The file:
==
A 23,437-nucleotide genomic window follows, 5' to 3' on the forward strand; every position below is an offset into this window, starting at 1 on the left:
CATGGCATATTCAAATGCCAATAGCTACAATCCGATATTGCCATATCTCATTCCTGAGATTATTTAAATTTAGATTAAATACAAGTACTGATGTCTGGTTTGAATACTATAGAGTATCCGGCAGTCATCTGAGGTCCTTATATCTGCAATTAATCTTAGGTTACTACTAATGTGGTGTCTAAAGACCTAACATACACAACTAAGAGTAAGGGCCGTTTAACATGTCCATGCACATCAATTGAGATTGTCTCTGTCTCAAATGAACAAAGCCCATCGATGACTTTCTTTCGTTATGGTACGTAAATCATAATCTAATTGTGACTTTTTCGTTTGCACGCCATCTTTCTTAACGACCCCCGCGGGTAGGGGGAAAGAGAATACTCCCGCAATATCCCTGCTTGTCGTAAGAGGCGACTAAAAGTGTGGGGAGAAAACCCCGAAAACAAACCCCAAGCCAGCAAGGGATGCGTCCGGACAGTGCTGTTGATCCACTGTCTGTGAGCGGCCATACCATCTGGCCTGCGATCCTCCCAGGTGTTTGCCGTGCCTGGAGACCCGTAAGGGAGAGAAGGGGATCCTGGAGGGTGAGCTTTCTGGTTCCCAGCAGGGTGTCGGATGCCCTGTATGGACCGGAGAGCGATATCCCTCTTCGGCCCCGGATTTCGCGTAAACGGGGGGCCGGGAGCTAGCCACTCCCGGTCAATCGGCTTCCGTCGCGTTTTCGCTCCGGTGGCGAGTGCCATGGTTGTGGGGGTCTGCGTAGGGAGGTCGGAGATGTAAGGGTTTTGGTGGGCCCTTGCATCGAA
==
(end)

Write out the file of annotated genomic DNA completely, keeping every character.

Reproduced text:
A 23,437-nucleotide genomic window follows, 5' to 3' on the forward strand; every position below is an offset into this window, starting at 1 on the left:
CATGGCATATTCAAATGCCAATAGCTACAATCCGATATTGCCATATCTCATTCCTGAGATTATTTAAATTTAGATTAAATACAAGTACTGATGTCTGGTTTGAATACTATAGAGTATCCGGCAGTCATCTGAGGTCCTTATATCTGCAATTAATCTTAGGTTACTACTAATGTGGTGTCTAAAGACCTAACATACACAACTAAGAGTAAGGGCCGTTTAACATGTCCATGCACATCAATTGAGATTGTCTCTGTCTCAAATGAACAAAGCCCATCGATGACTTTCTTTCGTTATGGTACGTAAATCATAATCTAATTGTGACTTTTTCGTTTGCACGCCATCTTTCTTAACGACCCCCGCGGGTAGGGGGAAAGAGAATACTCCCGCAATATCCCTGCTTGTCGTAAGAGGCGACTAAAAGTGTGGGGAGAAAACCCCGAAAACAAACCCCAAGCCAGCAAGGGATGCGTCCGGACAGTGCTGTTGATCCACTGTCTGTGAGCGGCCATACCATCTGGCCTGCGATCCTCCCAGGTGTTTGCCGTGCCTGGAGACCCGTAAGGGAGAGAAGGGGATCCTGGAGGGTGAGCTTTCTGGTTCCCAGCAGGGTGTCGGATGCCCTGTATGGACCGGAGAGCGATATCCCTCTTCGGCCCCGGATTTCGCGTAAACGGGGGGCCGGGAGCTAGCCACTCCCGGTCAATCGGCTTCCGTCGCGTTTTCGCTCCGGTGGCGAGTGCCATGGTTGTGGGGGTCTGCGTAGGGAGGTCGGAGATGTAAGGGTTTTGGTGGGCCCTTGCATCGAA